The big score! Jackpot! Euphoria! Then the crash. The reality. There are many potential habits and consequences of gambling. The seemingly exciting, adventurous and lucrative event of gambling can lead you into places you had never imagined. Here is an overview of the key habits and consequences that could impact you as a result of unhealthy gambling.
Addiction and changes in the brain’s reward pathway
Anything that spikes our dopamine output, giving us a rush and an experience of euphoria has the potential to be addictive. Gambling includes a lot of anticipation, expectation and anxiety. This combination has a big effect on our brains and how they interpret our situation.
The brain remembers exciting events and searches for them again. As the brain adjusts to the higher levels of dopamine that gambling produces it becomes less sensitive to dopamine.
This is felt as normal activities feeling unsatisfying and needing different or increased gambling to create feelings of satisfaction or joy. The reward pathway in the brain is altered and eventually the ability to control behaviors is diminished.
Addiction often creates frustration, pain and loss of self-esteem.
Stealing and financial concerns
Compulsive or addictive gambling can often generate financial difficulties. The industry is built on more people loosing than winning money. Gamblers have to fund their activities and this can generate heavy financial burdens.
It isn’t uncommon for gambling addicts to have large, unmanageable debt. When this is the case, some resort to illegal means to finance their gambling, such as stealing, tax evasion, fraud and more. An addiction or compulsion that uses money has a large potential to negatively effect personal or family finances.
When behaviors become uncontrollable it is common to lie to cover it up. To avoid shame, rebuke, or alienation, lying may become inevitable. Lying to oneself (denial) about the seriousness or legality of activities can proceed lying to others and make gambling become very isolating.
When situational problems and financial concerns increase, it is common to have increased anxiety, which generates cortisol in the body.
Many people who struggle with gambling have elevated levels of anxiety and cortisol that make sleeping difficult. Sleep deprivation can then lead to less emotional resilience, reduced executive functioning and depressed mood.
Sleep patterns may also be affected by compulsive behavior—staying up late to gamble or engage in other enabling behaviors. This can generate further problems with isolation and social engagement.
It is hard for us to manage anxiety and stress in this fast-passed culture. Many people turn to substances to help them sleep, rest, find fulfillment, or numb pain. Gambling is likely to increase the need to manage difficult areas of life and increase your risk for substance abuse.
Addictions can also co-occur. In this instance gambling may lead to other behavioral or substance addictions. A brain that has had its reward pathways “rewired” or dopamine levels altered is easily captivated by other similar stimuli. Trying to reduce problem gambling can also leave you susceptible to “replacement addictions” that may take over the function gambling served in altering mood or modulating stress.
Our ability to make a living may be impaired as attention is increasingly given to gambling and its enabling behaviors. Job impacts may start with distractibility and escalate right through criminal behavior, resulting in job loss and difficulty attaining a new one.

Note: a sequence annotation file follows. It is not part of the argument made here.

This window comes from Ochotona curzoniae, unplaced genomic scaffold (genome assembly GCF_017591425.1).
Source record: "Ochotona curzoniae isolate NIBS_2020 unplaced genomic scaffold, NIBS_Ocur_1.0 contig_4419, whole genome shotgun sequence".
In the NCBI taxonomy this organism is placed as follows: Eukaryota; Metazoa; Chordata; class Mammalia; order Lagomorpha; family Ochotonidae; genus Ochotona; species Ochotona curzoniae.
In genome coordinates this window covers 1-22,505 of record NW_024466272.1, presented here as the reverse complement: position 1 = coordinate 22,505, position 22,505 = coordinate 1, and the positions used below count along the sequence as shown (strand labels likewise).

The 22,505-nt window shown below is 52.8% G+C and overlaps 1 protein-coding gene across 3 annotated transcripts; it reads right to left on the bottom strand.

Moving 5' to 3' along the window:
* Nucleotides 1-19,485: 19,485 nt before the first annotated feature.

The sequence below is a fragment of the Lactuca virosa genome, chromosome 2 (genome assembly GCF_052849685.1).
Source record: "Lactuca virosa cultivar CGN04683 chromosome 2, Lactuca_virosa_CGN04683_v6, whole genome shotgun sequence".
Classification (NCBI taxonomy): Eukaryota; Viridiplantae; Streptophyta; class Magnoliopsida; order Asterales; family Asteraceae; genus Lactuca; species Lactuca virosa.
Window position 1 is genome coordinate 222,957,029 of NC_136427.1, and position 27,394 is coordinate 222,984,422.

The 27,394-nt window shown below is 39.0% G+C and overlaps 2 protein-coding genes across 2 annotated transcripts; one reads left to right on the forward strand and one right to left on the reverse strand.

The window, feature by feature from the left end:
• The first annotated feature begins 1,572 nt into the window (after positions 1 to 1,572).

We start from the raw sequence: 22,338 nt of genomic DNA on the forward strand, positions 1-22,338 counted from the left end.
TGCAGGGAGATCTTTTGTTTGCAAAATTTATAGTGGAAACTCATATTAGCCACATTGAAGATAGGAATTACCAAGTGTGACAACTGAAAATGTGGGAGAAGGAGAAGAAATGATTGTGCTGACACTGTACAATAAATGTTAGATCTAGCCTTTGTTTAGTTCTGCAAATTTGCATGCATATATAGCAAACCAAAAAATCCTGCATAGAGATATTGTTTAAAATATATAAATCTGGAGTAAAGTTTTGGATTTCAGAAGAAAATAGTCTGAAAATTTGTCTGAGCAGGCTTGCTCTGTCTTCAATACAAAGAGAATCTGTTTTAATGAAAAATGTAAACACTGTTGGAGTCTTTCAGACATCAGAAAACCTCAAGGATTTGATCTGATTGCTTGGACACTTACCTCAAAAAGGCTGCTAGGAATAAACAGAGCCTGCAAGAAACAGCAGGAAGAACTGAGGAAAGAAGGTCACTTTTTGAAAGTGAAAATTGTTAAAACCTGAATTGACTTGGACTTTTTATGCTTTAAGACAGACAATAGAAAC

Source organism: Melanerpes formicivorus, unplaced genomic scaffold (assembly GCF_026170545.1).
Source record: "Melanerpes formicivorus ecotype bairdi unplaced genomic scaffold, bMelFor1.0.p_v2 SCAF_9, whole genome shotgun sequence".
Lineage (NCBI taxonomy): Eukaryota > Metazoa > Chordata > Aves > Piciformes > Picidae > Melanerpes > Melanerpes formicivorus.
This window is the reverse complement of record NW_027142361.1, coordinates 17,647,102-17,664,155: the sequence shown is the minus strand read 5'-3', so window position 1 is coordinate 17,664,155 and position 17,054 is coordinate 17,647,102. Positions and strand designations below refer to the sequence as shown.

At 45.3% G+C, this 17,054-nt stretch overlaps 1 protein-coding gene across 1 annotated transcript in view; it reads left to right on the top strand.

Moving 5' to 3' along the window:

Many of the items mentioned above can have adverse affects on relationships. Sure, gambling can be a social and enjoyable event, yet it may ultimately isolate people more. The consuming nature of the habits and consequences mentioned above may push other people away or make you less interested in them altogether.
Whilst gambling may initially serve to provide emotional boosts in a balanced life, this could migrate towards gambling providing gulps of relief in a bleak and frustrating life style.
The effects on the brain, relationships and living situations describe above can all meld together into a depressive storm.
It is important to recognize how difficult it is to draw a straight line between one act of gambling and negative consequences.
Yet, it is also important to pay attention to how quickly multiple negative experiences can overlap, cause distress and lead to an unmanageable situation.
Next time you buy a lottery ticket, play the slots, bet online, or have a night at the races, do it wisely, be informed and do it with others.
Importantly, if you find yourself experiencing any of the habits or consequences above, qualified therapeutic help is available. Recovery is possible and you don’t have to do it alone.
About the author: Written by Paul Loosemore, MA PLPC. Paul works as a mental health counselor, and consults with those who wish to recover from Sexual Addiction—He is the founder of www.stopsexualaddiction.com.
The opinions and views of our guest contributors are shared to provide a broad perspective of addictions. These are not necessarily the views of Addiction Hope, but an effort to offer discussion of various issues by different concerned individuals.
We at Addiction Hope understand that addictions result from a combination of environmental and genetic factors. If you or a loved one are suffering from an addiction, please know that there is hope for you, and seek immediate professional help.
Reviewed By: Jacquelyn Ekern, MS, LPC on January 31, 2016
Published on AddictionHope.com